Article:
I am going to try this on a small section. By chance, do you know how long it took you to get it to start growing?

  • Patti Thornton Patti Thornton on Jun 01, 2017

    The moss is beautiful - I have "voluntary" moss in the cracks of my concrete flagstone style walkway. BUT the area is mostly shaded. The moss is bright green and beautiful right now because it has been a wet Spring - but by mid summer, unless I constantly dampen the area, it will dry out and disappear with the heat. I imagine that in Texas that would be an issue unless your area is shaded and you can water it every day.

  • Bonnie Bonnie on Jun 01, 2017

    Unless it's an area that stays fairly moist (or that you can water frequently) you may have trouble getting moss to live. Like others have mentioned, it has shallow roots, so it dries out quickly. This might be a problem in Texas; it sure can be an issue here in North Carolina! Janet has the right idea: check to see what will thrive in your area.

  • Trish Clark Trish Clark on Jun 01, 2017

    how about thyme or mind your own bussiness or thrift.....

  • Arekaybee Arekaybee on Jun 01, 2017

    You might consider a sedum. They are fast growing and there are types that spread and grow out rather than up. You can also add a little bit of color. I am a big fan, as you may be able to tell. Go Sedum.

    • Mir Graham Mir Graham on Jun 14, 2017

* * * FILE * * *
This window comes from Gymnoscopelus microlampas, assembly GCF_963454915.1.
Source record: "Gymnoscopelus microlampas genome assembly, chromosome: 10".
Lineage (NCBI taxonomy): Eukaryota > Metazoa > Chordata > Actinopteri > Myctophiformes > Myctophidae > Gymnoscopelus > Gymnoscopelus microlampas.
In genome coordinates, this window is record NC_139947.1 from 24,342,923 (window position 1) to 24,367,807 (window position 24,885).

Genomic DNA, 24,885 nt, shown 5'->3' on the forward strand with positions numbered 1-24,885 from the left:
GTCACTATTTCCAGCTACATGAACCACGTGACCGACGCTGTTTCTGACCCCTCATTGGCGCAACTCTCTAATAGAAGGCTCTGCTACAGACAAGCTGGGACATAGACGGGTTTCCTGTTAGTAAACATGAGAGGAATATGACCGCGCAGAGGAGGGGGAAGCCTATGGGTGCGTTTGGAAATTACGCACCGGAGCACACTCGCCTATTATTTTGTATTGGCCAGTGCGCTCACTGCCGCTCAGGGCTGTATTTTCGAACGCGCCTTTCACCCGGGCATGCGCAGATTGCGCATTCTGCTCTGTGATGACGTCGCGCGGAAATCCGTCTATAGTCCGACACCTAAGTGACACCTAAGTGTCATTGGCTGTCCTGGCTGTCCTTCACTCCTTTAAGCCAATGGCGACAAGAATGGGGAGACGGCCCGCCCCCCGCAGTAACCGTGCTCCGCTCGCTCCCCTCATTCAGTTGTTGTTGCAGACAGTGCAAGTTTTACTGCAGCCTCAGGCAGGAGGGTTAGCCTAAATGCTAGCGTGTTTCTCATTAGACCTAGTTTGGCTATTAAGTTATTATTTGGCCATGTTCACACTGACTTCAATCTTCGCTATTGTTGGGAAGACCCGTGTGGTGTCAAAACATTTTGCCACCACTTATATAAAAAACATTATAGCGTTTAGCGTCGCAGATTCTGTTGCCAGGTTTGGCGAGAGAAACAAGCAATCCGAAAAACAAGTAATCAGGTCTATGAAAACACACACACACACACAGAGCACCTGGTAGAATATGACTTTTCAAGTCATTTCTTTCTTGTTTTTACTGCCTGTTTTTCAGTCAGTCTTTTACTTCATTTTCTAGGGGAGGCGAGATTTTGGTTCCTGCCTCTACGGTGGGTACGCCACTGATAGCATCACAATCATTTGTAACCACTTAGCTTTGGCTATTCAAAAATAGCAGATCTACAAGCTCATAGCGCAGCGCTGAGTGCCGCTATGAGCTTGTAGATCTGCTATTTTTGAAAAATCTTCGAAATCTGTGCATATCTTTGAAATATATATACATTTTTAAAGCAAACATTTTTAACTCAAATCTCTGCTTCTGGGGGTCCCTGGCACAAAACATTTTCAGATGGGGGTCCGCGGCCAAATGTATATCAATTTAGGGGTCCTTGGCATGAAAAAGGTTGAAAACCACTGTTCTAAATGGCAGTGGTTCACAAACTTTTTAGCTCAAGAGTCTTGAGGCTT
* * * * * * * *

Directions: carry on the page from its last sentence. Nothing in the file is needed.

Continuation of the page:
I purchased some lemon sedum, and I am trying it on the outside of the area first. Thank you so much for the idea :)

  • Don't do'll have to cut it! Moss and thyme is the way to go.

    • Mir Graham Mir Graham on Jun 14, 2017

      I am definitely going to try the thyme. The area is pretty hot and gets direct sun for most of the day, so I can't seem to get the moss to grow.

  • Jud8975646 Jud8975646 on Jun 01, 2017

    I love moss. BUT the area must be shaded all day. If it is on the north side of the house it may work. My brother & I have even gotten creative and used several types of moss. Moss never needs mowing or trimming and you never have to worry about chopping it off too short. Yes, I think in Texas you still will need to water it often, even if in the shade, unless it tends to be a rainy area. Texas is so big, I think it must have a few different climates!

  • Landsharkinnc Landsharkinnc on Jun 01, 2017

    In texas, and considering the substrata, I'd consider Thyme, and Greek Oregano, both can withstand the heat, dry climate, stay small and smell great when crushed.. Stepped you can pick for cooking!

  • Mir Graham Mir Graham on Jun 14, 2017

    What a great idea! I will try a patch and see if I can keep it growing. Thanks for the idea.

  • Serena Serena on Jul 09, 2017

    Moss! You dont have to constantly cut it either!

  • Leslie Lazzarini Leslie Lazzarini on Jul 09, 2017

    Just a heads up. I tried Elfin Thyme, grass and moss, none worked. I had the flagstone laid about an inch apart so I COULD grow something but unfortunately the flagstone got too hot and burned anything I tried there. I'm in the north bay CA and the flagstone was in full sun to dappled sun, nothing worked. I ended up putting in fake grass. It took me quite a while to hand cut all the pieces but that was three years ago and I am so glad I did it now. No maintenance, weeding, watering and it looks pretty good!

  • Redcatcec Redcatcec on Feb 13, 2024

    Either moss or thyme would make a low lying ground cover.

  • Johnavallance82 Johnavallance82 on Feb 13, 2024

    Dig out the gravel in between the stones and put earth and then water and seed. for moss add natural yoghurt into the cracks, and sprinkle water from time to time till established.